Popping Wheat

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Popping Wheat

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After last weeks post on popping corn, I had to mention popping other grains (its just how my mind works).  And I have tried a couple times to get this right; the last time was when I was working on parching corn.  I have had a couple failures with popping wheat, and a couple of successes.

The difference in what I call success and what I consider a fail is the answer to the questions would I eat this, and if I would eat it, is it what I am eating worth the effort it took to get it.

Popped corn pops because the hard shell keeps some moisture inside the kernel so when its heated the steam bursts the shell inside out  When popping wheat there is not enough moisture to do this, and even if their were the shell would not turn inside out like corn.  Don’t think of popped wheat as smaller popcorn; think more along the lines of mini corn nuts.

The key to this recipe is to introduce water inside the kernel, when I tried popping wheat without first doing so; the wheat burned and made little charcoal BB’s.  There are two ways of soaking the kernels, and which you choose is solely up to you.  You may either soak the kernels for 12 hours or boil them for one and a half hours.

One last thing before the recipe, I had some comments that this wasn’t popped wheat it was fried wheat, but both are technically true.  We get the wheat to pop open by frying it. (we also fry popcorn, we just use a lot less oil per kernel).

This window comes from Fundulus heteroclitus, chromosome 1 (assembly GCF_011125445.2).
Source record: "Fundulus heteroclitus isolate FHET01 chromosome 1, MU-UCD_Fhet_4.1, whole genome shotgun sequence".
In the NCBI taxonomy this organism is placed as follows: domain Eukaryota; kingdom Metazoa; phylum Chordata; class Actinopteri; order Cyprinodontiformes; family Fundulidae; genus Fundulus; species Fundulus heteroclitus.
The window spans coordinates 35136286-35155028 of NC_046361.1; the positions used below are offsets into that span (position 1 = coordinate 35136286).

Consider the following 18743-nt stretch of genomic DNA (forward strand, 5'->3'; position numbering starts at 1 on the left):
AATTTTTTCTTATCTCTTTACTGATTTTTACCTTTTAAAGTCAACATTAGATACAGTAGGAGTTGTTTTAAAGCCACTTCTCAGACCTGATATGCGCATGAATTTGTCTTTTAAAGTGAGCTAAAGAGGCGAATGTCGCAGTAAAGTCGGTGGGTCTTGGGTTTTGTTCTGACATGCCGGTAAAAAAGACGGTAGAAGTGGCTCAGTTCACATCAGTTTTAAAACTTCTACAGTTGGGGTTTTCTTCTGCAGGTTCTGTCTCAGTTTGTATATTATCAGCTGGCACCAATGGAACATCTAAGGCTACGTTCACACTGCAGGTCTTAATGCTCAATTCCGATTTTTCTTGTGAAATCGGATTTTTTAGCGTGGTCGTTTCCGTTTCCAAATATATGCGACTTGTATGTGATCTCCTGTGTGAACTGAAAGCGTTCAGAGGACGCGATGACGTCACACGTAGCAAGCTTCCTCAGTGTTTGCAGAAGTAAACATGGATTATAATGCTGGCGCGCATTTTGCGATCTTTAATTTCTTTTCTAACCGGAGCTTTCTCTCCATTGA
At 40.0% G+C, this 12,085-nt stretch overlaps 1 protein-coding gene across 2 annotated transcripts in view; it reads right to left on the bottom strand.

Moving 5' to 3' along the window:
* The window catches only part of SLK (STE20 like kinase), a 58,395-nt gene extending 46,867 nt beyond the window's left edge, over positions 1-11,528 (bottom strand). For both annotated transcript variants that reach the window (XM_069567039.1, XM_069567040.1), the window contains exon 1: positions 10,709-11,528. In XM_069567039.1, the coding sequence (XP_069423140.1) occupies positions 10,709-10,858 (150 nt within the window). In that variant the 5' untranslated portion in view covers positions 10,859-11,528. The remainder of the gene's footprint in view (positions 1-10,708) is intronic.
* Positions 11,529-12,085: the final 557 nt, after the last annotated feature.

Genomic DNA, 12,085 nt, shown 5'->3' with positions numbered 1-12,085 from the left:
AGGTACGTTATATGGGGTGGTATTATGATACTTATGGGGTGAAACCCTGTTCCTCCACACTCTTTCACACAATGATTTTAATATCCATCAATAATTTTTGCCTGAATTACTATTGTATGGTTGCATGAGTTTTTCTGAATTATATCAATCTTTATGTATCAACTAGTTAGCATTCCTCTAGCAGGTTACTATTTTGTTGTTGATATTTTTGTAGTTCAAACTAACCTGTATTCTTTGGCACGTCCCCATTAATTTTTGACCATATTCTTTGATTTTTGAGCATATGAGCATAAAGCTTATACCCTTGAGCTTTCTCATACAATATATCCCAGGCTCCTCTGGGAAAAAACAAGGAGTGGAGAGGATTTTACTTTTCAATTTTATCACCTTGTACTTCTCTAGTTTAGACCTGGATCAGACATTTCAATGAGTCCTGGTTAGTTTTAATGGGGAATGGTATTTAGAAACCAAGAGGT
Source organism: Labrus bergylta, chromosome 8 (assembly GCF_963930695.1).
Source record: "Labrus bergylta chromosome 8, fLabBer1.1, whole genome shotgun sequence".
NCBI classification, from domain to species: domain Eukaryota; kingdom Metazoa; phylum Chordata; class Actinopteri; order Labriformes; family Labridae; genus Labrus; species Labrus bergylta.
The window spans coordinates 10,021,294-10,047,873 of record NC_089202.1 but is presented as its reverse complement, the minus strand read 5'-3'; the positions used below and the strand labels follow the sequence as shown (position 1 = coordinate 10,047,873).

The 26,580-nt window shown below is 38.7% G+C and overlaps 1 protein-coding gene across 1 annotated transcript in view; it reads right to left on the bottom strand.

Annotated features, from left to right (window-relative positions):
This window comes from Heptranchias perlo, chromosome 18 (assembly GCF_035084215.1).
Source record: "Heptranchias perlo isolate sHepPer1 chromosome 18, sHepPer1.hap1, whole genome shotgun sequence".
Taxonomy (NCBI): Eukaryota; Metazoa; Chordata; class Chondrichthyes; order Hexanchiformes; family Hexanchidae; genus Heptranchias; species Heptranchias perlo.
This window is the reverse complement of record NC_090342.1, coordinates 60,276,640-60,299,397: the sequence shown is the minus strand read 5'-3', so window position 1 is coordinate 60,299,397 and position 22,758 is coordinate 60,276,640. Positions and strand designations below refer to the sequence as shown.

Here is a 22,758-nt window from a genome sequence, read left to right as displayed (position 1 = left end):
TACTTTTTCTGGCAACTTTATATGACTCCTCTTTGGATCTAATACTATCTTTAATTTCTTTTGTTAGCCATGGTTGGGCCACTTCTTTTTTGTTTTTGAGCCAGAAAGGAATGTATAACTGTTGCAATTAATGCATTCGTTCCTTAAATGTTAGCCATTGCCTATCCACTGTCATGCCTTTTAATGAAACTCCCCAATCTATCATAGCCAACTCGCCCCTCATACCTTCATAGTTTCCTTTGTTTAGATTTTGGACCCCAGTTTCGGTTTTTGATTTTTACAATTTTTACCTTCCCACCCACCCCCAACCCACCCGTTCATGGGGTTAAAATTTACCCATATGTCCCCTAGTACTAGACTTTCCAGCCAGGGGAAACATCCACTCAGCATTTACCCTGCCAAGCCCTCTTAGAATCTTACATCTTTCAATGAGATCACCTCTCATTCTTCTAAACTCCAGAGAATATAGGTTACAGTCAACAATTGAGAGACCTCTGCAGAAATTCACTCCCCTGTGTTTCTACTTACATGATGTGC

• Soak 4 cups soft whole wheat in cold water for 24-30 hours. (Have water 1 inch above wheat.) or boil for 1 ½ hours (keep replacing the water or you’ll get a mess).
  • Drain and rinse well.
  • Blot with paper towel to remove excess moisture (alternatively you can let sit for an hour or two and stir every 15 minutes or so to help it drain).
  • Heat 3″ of oil in a deep, heavy pan to 450EF.
  • Pour 2/3 cup of wheat into a strainer and lower into hot oil.
  • After oil quits bubbling and settles down, cook for exactly 30 seconds.
  • Remove strainer from hot oil and spread wheat onto paper towels.

If you want to season your wheat, do so while it is hot.  I prefer cayenne pepper and cinnamon, but you can use garlic powder, cheese powder, or almost anything.  The wife says it like eating grape nuts, and you could leave it plain and eat as a breakfast cereal with milk and honey, or use it like bacon bits on a salad.


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